Alpha-lipoic acid also works with other antioxidants to boost their levels. When you take alpha-lipoic acid, you also increase your levels of vitamins C and E, glutathione, and coenzyme Q10.

According to Packer, alpha-lipoic acid can protect against stroke, heart disease, and cataracts; strengthen memory and prevent brain aging; and prevent and relieve complications from diabetes.


Although little-known, N-acetylcysteine (NAC) is a powerful antioxidant and a powerful tool in maintaining immunity. It has been used since the 1960s as a mucolytic; that is, a substance that breaks up mucus, especially in lung tissue, and has also been used for years in hospital emergency rooms to counteract acetaminophen poisoning.

Acetaminophen is not all that NAC detoxifies. It also detoxifies such heavy metals as mercury, lead, and cadmium (J. Clin. Pharmacol. 13 (1973): 332-6), herbicides such as paraquat (Rev. Respir. Dis. 143, no. 4 part 2 (1991): A731), and some environmental pollutants.

Clinical trials in Europe have indicated that NAC may also offer protection against the flu and flu-like symptoms. Research into NAC also indicates that it may enhance the production of human T cells, an important part of the immune system.

Rosemary extract and lycopene

Rosemary extract is increasingly under scrutiny for its antioxidant properties. Like other antioxidants, it inhibits and fights free radicals. Recent studies show that rosemary extract, and its constituents carnosol and ursollic acid, enhance activity of enzymes that can detoxify carcinogens: Animal studies show that the extract results in an increase in glutathione-S-transferase, one of these enzymes. Other animal studies have indicated a beneficial effect on the promotion of skin and mammary tumors. The abstract of a report on rosemary published in Carcinogenesis (16, no. 9 [September 1995]) concludes, “Therefore, rosemary components have the potential to decrease activation and increase detoxification of an important human carcinogen, identifying them [rosemary components] as promising candidates for chemopreventive programs.”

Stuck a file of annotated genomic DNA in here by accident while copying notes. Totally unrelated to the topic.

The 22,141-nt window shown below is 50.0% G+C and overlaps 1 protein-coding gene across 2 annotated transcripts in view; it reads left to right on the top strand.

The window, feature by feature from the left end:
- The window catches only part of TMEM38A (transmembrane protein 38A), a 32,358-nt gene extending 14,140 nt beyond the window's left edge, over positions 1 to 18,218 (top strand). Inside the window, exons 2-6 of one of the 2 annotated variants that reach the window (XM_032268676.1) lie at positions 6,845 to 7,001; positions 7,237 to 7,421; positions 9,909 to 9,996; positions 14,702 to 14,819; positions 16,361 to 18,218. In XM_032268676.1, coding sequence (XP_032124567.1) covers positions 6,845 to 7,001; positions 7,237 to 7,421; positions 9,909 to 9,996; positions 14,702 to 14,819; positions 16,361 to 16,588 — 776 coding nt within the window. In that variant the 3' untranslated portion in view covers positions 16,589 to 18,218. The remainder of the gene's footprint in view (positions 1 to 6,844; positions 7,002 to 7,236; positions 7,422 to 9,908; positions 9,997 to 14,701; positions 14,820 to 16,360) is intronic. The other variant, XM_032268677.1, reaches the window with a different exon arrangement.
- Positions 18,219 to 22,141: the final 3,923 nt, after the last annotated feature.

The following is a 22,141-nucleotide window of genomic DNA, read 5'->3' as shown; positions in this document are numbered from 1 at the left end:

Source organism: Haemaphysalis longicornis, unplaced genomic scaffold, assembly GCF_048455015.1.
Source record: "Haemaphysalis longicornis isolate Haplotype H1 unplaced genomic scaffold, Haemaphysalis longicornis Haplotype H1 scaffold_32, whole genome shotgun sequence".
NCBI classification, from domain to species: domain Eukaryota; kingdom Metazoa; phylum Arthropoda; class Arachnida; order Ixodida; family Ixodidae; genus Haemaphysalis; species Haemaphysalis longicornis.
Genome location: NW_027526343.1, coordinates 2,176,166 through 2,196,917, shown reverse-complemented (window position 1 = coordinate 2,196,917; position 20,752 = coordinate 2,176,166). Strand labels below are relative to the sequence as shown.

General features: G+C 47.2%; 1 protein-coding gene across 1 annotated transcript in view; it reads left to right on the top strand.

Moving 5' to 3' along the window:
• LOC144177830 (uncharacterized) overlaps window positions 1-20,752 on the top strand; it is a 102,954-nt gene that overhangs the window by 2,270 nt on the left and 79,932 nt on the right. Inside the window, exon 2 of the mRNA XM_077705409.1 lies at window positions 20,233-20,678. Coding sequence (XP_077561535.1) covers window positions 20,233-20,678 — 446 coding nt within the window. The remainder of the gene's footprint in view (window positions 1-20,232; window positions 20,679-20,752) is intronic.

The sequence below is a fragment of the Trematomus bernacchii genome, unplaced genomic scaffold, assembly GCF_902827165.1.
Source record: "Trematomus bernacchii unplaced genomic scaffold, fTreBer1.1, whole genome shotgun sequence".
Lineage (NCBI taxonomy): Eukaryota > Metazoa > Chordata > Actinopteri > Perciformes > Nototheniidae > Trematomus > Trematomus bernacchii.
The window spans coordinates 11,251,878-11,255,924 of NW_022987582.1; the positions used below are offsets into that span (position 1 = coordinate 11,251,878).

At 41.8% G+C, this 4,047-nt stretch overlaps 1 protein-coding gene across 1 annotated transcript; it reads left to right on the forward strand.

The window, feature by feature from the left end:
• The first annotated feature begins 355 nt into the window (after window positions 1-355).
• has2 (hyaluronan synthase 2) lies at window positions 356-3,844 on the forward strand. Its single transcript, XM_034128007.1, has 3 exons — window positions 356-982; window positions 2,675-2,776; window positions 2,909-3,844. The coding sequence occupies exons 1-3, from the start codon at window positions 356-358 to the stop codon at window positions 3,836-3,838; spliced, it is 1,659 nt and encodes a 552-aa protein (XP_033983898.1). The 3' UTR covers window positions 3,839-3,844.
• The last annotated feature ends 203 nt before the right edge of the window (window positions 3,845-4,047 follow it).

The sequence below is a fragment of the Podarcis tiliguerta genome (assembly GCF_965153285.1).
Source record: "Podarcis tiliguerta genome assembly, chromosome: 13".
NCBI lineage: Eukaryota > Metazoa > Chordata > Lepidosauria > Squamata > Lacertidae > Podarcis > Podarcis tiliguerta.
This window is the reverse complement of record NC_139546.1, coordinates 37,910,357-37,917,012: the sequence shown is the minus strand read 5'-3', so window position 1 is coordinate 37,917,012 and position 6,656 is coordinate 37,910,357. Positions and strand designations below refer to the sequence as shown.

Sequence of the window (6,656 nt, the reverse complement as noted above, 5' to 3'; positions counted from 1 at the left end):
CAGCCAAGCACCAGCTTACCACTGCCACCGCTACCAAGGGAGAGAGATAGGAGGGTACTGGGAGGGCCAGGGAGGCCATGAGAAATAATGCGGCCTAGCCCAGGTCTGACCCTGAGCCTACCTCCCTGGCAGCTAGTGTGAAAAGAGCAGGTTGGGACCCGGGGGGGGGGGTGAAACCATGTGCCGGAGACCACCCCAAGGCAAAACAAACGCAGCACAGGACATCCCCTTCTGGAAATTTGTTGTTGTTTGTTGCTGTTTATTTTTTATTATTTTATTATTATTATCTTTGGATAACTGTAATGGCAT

Lycopene, an antioxidant carotenoid found in abundance in tomatoes, has been found to be twice as effective as beta carotene and 100 times more effective than vitamin E in counteracting the dangerous free radical singlet oxygen. Lycopene first received attention when it was discovered that it significantly reduces the risk of developing prostate cancer. Today, preliminary studies indicate that lycopene offers strong protection against cancer and heart disease.

With these new additions to the antioxidant army, we may be on the frontier of truly winning the war against free radicals.

The article "Antioxidant Special" is reproduced with the permission of AIM International
© 2000 by the AIM Companies